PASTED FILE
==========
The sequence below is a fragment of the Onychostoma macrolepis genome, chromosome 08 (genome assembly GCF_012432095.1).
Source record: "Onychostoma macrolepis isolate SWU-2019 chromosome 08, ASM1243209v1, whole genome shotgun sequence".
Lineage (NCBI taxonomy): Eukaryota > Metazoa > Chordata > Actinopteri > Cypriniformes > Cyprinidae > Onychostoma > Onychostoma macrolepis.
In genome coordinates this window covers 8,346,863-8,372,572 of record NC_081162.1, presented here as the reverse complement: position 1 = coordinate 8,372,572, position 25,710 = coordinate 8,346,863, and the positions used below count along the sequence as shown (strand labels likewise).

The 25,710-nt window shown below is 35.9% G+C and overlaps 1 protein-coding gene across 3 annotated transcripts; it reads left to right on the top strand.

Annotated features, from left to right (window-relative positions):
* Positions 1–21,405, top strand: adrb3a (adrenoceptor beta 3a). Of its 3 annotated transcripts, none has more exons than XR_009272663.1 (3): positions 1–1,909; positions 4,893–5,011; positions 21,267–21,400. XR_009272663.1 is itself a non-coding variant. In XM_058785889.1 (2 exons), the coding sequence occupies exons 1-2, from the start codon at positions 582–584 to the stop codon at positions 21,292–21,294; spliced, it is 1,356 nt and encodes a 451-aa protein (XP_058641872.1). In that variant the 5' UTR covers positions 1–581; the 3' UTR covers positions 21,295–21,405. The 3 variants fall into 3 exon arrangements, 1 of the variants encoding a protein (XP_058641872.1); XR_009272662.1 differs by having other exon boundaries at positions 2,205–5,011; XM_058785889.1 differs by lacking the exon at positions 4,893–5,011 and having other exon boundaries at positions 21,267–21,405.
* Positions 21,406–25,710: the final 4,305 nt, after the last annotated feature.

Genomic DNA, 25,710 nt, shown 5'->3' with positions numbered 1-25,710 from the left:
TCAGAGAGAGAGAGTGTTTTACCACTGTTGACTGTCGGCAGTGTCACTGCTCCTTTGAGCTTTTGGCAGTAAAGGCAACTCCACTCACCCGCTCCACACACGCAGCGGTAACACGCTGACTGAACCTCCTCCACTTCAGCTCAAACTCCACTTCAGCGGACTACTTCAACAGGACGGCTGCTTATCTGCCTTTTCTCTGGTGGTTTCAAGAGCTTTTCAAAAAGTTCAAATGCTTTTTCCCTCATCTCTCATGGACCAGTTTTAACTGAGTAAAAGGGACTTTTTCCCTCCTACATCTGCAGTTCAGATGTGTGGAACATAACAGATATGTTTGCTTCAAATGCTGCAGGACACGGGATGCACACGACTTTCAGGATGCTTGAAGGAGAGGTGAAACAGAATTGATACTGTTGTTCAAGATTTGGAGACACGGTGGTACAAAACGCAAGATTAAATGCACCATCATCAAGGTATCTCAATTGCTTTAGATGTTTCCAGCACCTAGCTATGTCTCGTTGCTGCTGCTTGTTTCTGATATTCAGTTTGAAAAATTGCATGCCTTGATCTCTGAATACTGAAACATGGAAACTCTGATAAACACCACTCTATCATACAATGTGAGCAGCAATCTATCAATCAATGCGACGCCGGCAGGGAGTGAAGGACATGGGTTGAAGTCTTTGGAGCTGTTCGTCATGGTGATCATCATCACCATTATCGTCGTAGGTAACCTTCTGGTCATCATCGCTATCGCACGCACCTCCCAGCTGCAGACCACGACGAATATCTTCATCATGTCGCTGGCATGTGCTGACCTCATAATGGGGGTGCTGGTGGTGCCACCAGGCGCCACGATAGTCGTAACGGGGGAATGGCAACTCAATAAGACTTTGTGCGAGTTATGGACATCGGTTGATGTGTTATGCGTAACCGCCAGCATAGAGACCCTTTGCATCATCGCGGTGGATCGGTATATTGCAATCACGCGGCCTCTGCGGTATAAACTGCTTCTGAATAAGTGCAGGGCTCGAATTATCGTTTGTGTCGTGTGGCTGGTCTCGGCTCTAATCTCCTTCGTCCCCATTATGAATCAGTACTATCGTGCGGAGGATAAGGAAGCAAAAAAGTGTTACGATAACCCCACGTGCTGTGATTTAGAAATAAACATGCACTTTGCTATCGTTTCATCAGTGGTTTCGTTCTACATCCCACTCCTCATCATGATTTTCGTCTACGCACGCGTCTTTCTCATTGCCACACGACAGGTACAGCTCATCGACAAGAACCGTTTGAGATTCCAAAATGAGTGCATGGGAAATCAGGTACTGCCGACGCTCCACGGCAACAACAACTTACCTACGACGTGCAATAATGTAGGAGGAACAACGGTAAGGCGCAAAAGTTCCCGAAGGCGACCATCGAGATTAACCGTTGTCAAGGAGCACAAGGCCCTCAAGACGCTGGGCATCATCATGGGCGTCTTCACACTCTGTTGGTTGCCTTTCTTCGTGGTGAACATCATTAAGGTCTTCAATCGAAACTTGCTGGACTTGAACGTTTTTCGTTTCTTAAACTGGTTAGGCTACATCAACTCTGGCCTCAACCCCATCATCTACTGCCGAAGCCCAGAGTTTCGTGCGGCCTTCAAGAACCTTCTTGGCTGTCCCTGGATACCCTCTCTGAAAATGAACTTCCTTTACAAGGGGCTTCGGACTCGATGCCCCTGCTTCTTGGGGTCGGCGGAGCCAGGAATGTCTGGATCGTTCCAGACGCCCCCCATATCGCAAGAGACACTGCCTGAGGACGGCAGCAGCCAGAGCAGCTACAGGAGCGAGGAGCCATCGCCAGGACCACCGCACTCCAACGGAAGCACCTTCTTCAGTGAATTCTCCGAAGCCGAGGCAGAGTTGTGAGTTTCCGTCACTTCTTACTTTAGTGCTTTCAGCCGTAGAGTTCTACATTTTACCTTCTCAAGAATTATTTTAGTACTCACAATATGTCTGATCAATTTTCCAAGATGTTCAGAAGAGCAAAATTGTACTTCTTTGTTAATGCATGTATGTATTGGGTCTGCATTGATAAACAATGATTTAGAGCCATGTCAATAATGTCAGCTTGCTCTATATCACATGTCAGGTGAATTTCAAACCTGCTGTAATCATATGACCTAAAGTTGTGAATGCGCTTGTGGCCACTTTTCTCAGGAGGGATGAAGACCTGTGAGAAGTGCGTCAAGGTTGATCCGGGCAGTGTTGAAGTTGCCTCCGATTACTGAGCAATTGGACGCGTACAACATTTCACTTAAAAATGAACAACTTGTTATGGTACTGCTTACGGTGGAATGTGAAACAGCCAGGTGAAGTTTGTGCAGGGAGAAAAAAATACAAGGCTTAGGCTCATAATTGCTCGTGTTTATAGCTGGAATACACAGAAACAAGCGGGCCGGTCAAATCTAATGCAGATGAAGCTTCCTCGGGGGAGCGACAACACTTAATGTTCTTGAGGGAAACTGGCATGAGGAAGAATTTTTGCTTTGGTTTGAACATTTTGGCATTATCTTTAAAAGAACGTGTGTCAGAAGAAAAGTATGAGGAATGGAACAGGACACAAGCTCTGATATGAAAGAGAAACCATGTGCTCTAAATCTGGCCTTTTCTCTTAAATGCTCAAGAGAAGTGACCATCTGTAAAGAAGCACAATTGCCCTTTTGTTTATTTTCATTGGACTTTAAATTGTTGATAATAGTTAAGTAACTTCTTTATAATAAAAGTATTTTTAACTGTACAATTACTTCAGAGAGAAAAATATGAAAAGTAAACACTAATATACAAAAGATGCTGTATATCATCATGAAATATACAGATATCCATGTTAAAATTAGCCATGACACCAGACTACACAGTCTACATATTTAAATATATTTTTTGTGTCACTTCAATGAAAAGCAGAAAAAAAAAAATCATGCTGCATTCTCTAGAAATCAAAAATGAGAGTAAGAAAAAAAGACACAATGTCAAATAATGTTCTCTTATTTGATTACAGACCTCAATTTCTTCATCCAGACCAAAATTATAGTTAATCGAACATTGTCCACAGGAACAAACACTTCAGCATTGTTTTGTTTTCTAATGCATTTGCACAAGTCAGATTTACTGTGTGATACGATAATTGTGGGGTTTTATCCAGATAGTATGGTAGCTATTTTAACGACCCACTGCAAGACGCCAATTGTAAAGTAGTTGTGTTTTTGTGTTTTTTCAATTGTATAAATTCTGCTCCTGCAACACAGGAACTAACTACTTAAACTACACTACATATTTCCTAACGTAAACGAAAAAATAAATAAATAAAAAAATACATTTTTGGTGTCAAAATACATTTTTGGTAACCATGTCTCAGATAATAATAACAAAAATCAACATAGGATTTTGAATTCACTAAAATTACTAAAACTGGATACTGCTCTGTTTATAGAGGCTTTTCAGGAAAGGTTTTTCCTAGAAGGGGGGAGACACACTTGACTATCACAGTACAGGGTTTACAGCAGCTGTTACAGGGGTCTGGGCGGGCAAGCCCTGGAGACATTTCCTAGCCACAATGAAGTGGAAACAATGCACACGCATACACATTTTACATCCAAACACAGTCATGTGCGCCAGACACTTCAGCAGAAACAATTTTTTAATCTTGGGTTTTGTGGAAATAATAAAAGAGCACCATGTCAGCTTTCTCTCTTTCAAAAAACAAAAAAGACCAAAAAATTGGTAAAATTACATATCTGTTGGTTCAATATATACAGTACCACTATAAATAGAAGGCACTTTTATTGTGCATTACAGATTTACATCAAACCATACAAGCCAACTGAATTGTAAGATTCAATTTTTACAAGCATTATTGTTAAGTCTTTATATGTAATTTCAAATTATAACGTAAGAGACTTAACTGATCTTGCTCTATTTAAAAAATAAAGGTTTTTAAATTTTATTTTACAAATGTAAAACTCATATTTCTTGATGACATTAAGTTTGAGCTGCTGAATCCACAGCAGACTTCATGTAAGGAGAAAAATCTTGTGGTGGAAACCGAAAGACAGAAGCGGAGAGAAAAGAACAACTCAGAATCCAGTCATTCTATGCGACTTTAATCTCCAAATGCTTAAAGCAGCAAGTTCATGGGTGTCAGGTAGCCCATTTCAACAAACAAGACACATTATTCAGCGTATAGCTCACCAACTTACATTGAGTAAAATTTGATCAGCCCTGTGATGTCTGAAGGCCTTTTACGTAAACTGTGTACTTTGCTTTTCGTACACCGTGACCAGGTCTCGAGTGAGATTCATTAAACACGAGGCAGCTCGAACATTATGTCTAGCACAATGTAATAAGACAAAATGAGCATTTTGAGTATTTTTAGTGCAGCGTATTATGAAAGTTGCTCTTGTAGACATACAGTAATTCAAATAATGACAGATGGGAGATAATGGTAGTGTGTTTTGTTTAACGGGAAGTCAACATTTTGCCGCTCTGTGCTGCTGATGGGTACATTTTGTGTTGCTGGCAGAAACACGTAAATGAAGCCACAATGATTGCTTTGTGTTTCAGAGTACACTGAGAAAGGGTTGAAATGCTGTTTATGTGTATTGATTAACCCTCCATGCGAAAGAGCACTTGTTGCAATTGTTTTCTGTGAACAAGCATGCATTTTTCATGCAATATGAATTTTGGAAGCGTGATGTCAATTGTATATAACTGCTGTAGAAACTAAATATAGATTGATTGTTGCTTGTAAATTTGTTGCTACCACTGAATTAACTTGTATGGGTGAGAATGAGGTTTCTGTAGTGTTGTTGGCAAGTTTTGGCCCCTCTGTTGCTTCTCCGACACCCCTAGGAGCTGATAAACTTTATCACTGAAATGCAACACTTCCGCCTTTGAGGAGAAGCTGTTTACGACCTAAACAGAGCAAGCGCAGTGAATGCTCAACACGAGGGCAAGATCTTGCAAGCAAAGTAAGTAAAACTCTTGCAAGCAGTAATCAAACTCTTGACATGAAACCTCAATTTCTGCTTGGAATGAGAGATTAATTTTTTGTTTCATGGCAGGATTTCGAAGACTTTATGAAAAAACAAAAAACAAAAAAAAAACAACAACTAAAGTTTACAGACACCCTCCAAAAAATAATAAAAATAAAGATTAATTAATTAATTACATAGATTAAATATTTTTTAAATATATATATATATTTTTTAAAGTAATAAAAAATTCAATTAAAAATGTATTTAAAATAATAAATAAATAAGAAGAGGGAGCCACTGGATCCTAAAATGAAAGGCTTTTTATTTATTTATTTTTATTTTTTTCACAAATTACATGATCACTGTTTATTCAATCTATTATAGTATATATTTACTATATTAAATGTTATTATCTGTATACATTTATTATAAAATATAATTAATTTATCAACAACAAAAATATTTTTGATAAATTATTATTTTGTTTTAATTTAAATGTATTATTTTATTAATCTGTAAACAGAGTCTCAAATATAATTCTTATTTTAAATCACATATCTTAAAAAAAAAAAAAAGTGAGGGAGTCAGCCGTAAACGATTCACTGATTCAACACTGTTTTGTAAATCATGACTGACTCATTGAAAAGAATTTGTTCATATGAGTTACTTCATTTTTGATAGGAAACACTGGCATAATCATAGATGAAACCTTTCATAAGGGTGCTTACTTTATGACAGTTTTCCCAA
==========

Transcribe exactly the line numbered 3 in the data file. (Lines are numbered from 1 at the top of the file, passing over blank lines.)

Lineage (NCBI taxonomy): Eukaryota > Metazoa > Chordata > Actinopteri > Cypriniformes > Cyprinidae > Onychostoma > Onychostoma macrolepis.